The US Food and Drug Administration notified the biopharmaceutical company that it may proceed with its clinical investigation of EB101, which Edesa is developing as a treatment for chronic allergic contact dermatitis.
Based in Toronto, Edesa’s shares doubled to US$8.57 on Thursday at the midday point of New York trading.
Unlike other treatments such as steroid and anti-inflammatory drugs, EB101 is a topical treatment designed to halt the inflammatory process when it begins, rather than after it has occurred. Previous studies have demonstrated significant improvement of symptoms using EB101, according to Edesa.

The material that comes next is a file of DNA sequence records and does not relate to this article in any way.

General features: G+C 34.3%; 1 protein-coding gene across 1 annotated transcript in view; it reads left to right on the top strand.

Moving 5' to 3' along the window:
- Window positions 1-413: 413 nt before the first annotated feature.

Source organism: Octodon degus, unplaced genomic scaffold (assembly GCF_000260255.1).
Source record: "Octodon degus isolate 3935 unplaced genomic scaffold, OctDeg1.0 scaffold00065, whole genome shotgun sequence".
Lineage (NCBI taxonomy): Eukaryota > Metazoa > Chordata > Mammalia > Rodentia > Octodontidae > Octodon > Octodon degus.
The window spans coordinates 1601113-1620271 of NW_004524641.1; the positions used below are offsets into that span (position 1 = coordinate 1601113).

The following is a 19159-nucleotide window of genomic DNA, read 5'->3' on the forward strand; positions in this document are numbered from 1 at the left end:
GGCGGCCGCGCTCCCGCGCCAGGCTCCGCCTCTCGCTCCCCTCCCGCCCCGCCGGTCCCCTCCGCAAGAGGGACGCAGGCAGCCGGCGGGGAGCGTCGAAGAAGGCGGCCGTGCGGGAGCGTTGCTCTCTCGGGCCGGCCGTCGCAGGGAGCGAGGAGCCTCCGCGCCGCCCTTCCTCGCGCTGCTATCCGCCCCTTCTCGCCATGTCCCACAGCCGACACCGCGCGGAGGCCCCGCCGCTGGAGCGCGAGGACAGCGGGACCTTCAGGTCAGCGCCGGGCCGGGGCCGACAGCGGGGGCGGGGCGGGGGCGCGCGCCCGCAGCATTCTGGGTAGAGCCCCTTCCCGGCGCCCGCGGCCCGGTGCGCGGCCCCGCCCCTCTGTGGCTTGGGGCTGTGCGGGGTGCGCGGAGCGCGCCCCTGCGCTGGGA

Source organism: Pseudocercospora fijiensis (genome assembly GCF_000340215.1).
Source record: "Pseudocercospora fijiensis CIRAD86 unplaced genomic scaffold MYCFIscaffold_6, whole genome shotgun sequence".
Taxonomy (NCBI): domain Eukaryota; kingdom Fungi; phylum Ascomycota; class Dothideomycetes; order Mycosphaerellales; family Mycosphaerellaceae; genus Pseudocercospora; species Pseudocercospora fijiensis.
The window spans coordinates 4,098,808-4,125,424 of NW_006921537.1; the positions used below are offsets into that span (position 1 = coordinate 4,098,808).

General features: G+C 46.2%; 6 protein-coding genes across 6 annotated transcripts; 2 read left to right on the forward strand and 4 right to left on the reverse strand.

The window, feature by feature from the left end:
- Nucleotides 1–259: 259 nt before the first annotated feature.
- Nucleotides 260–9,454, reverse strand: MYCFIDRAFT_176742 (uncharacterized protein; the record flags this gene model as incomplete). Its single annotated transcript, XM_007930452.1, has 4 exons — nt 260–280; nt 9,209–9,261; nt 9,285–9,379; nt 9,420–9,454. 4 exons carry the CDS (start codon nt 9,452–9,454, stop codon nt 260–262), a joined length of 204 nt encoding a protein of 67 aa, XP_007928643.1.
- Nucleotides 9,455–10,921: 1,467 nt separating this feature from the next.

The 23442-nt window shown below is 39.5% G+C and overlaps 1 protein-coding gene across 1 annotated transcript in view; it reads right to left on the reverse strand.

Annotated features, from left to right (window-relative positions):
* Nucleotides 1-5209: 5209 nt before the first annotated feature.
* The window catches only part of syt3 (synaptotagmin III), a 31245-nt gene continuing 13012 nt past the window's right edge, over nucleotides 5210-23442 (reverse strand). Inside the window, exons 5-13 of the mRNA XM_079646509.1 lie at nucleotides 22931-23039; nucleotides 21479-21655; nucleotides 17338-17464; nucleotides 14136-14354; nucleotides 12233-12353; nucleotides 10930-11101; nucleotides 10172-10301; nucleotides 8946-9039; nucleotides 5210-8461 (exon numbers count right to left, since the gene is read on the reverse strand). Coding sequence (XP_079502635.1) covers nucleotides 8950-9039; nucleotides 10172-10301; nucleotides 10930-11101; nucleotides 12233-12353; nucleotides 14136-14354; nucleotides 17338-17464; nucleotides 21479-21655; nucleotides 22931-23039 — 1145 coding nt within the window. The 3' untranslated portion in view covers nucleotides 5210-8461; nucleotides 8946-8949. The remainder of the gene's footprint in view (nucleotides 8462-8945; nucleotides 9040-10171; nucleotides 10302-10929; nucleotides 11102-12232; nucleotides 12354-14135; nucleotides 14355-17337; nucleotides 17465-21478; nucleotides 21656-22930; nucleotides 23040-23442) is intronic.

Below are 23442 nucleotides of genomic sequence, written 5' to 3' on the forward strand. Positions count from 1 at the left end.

The “safe to proceed” letter from the US FDA formally approves Edesa’s Phase 2b clinical protocol and authorizes the company to begin clinical investigation.
"There are limited options for ACD patients and we have been pleased with the level of interest from physicians in the US," said Dr Par Nijhawan, CEO of Edesa. "The company is committed to rapidly advancing our clinical plans and remains on track to initiate our clinical study for EB01."
The company also has offices in southern California.
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